Abstract

In this study, the trace-element geochemistry of shale is used to infer the nature of adjacent crustal blocks during terrane amalgamation and accretion in southern British Columbia. The geochemistry of about fifty shale samples from one of the best-dated stratigraphic sections in the North America Cordillera is used to (1) infer proximity to source regions characterized by juvenile ocean arcs, continental arcs, and ophiolites and (2) address a controversy concerning the timing of terrane amalgamation and accretion. This study includes analyses of shale from the entire Mesozoic stratigraphic section of the Cadwallader terrane and overlying Tyaughton basin, as well as argillites from the structurally adjacent Bridge River Complex.

The mid-Cretaceous (Albian) strata of the upper Taylor Creek Group, show light rare earth (LREE) enrichment (LaN/SmN of ∼3.0) and anomalously high Cr and Ni. Older units (Upper Triassic–Lower Cretaceous) that stratigraphically underlie the upper Taylor Creek Group have less LREE enrichment, high BaN/LaN ratios, and no Cr or Ni anomaly. The mid-Cretaceous strata were probably derived from a continental arc during a period of uplift and erosion of ultramafic rocks (probably ophiolites) and the co-extensive nature of these sediments suggests accretion of many basement terranes to the edge of a continent. The trace-element geochemistry of the older strata is similar to that of sediment derived from an oceanic arc; however, Lower Cretaceous strata of the Relay Mountain Group may record the incipient collision and progressive closure of this ocean basin.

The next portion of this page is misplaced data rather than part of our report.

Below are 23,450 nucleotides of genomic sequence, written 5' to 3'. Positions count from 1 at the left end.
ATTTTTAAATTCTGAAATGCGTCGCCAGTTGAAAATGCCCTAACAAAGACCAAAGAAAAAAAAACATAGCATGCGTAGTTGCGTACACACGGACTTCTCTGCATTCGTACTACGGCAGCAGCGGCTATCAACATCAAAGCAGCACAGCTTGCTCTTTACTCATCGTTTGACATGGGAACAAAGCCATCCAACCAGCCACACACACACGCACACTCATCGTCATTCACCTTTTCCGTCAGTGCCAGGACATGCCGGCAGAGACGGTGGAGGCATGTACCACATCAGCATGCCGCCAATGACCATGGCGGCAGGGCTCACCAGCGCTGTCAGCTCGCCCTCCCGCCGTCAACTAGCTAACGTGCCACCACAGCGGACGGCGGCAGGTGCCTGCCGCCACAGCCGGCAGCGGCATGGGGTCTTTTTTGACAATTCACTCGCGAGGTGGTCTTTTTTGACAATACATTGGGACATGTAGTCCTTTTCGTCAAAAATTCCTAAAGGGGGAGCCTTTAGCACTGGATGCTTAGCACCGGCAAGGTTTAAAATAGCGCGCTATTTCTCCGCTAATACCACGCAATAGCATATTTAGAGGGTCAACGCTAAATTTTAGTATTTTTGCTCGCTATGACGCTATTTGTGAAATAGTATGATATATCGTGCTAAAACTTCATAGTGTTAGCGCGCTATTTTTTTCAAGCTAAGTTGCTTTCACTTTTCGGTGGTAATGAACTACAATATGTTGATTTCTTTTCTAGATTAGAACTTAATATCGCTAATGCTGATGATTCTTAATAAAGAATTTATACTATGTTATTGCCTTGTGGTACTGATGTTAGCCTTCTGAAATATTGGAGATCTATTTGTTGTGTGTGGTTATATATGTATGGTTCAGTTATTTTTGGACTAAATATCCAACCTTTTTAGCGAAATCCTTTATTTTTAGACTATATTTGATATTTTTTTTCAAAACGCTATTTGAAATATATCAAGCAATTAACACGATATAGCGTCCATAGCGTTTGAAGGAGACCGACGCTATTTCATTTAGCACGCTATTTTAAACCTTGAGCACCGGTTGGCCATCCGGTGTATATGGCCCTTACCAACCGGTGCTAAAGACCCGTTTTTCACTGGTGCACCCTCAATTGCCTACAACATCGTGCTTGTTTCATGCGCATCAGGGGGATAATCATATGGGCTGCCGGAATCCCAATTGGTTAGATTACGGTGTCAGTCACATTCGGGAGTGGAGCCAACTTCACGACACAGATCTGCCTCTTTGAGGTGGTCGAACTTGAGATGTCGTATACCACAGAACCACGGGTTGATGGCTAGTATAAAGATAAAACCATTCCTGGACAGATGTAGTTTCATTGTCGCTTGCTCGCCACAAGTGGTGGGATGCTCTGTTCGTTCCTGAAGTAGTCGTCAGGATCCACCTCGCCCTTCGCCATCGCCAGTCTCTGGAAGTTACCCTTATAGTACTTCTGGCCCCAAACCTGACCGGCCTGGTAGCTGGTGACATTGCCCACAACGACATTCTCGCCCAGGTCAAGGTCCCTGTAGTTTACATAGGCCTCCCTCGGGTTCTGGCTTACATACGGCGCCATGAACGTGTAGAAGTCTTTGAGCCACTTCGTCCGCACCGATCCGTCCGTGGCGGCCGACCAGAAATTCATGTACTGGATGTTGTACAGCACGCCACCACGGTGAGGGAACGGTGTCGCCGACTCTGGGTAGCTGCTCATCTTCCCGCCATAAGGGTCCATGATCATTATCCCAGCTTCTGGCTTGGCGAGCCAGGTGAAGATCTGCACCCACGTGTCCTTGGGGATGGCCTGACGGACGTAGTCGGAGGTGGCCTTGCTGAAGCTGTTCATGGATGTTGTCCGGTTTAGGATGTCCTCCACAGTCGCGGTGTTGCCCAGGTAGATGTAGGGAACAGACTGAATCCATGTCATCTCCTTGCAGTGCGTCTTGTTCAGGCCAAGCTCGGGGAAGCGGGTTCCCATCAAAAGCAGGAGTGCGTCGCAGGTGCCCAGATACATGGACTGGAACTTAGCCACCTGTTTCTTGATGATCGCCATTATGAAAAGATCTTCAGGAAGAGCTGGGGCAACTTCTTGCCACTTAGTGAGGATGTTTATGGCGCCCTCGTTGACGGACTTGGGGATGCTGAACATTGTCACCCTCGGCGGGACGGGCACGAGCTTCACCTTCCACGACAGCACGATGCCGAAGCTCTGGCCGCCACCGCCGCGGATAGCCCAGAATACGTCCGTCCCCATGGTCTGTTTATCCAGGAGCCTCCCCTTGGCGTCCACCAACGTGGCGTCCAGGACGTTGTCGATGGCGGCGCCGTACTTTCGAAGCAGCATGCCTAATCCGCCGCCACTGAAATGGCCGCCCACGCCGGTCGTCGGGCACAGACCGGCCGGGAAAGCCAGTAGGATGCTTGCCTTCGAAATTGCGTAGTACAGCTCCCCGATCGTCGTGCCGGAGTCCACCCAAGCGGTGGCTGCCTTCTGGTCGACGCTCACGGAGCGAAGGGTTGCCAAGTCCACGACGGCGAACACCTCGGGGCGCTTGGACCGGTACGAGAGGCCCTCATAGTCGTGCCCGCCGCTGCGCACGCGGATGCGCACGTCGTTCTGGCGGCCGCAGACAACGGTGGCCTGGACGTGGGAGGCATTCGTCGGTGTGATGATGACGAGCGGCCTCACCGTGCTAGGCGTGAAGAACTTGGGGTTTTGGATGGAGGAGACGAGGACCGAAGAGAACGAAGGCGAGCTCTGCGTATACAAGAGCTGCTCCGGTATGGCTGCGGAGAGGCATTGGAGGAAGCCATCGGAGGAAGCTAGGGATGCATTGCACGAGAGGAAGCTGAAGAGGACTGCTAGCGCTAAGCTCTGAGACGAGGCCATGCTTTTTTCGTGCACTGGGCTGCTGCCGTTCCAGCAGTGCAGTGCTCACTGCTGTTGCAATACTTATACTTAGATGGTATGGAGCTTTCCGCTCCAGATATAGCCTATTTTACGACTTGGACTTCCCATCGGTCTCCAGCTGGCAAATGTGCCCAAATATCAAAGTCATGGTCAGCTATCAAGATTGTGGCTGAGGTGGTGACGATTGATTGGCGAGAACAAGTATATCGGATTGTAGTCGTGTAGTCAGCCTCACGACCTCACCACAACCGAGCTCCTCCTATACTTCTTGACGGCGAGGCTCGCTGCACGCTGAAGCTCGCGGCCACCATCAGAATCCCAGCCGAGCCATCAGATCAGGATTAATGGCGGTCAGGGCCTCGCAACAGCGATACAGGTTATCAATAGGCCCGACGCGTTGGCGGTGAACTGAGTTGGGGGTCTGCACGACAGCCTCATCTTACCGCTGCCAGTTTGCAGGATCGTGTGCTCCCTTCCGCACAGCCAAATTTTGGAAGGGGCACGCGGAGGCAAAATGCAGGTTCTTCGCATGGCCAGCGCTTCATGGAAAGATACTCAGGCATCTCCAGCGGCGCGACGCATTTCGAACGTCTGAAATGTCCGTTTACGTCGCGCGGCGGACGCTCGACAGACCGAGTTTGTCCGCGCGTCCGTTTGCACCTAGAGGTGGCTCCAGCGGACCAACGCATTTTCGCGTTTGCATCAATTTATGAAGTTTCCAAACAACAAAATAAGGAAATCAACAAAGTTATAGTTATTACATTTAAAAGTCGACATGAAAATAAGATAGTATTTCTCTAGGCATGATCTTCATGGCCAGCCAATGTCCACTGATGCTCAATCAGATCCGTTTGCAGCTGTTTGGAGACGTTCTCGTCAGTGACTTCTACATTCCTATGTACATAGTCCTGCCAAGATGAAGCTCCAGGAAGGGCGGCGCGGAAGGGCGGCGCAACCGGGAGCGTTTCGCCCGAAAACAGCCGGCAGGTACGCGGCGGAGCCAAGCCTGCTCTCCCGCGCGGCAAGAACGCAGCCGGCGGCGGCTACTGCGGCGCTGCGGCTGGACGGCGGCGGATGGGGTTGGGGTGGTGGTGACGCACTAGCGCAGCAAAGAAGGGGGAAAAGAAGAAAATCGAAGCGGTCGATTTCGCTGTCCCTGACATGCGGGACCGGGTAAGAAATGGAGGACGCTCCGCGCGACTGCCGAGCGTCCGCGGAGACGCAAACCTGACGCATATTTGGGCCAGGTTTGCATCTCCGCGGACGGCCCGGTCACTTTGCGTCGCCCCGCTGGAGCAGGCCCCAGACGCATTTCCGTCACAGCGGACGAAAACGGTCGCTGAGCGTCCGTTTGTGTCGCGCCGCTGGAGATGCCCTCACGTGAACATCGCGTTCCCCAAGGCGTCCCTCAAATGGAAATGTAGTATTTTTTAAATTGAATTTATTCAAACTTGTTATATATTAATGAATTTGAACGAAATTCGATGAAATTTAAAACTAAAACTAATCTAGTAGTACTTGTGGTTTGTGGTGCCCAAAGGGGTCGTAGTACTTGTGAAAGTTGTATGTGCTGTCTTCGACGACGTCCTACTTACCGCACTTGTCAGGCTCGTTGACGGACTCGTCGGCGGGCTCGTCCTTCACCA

The Bridge River Complex, which is dominated by oceanic rocks and is interpreted to be an accretionary complex, contains two suites of argillites, one of which shows significant LREE enrichment, and isotopic data suggest a Jurassic-Cretaceous age for these argillites that compose the matrix in this complex (Leitch et al., 1991). We suggest that the Bridge River Complex was a Jurassic-Cretaceous accretionary complex that formed outboard of the Methow section of rocks and was not juxtaposed with the Cadwallader terrane and Tyaughton basin until the Albian when these terranes were accreted to North America. Paleomagnetic data from these rocks (Maxson et al., 1993) indicate that accretion took place at the latitude of central Mexico and that subsequent strike-slip faulting brought these terranes to their present position by Eocene time.

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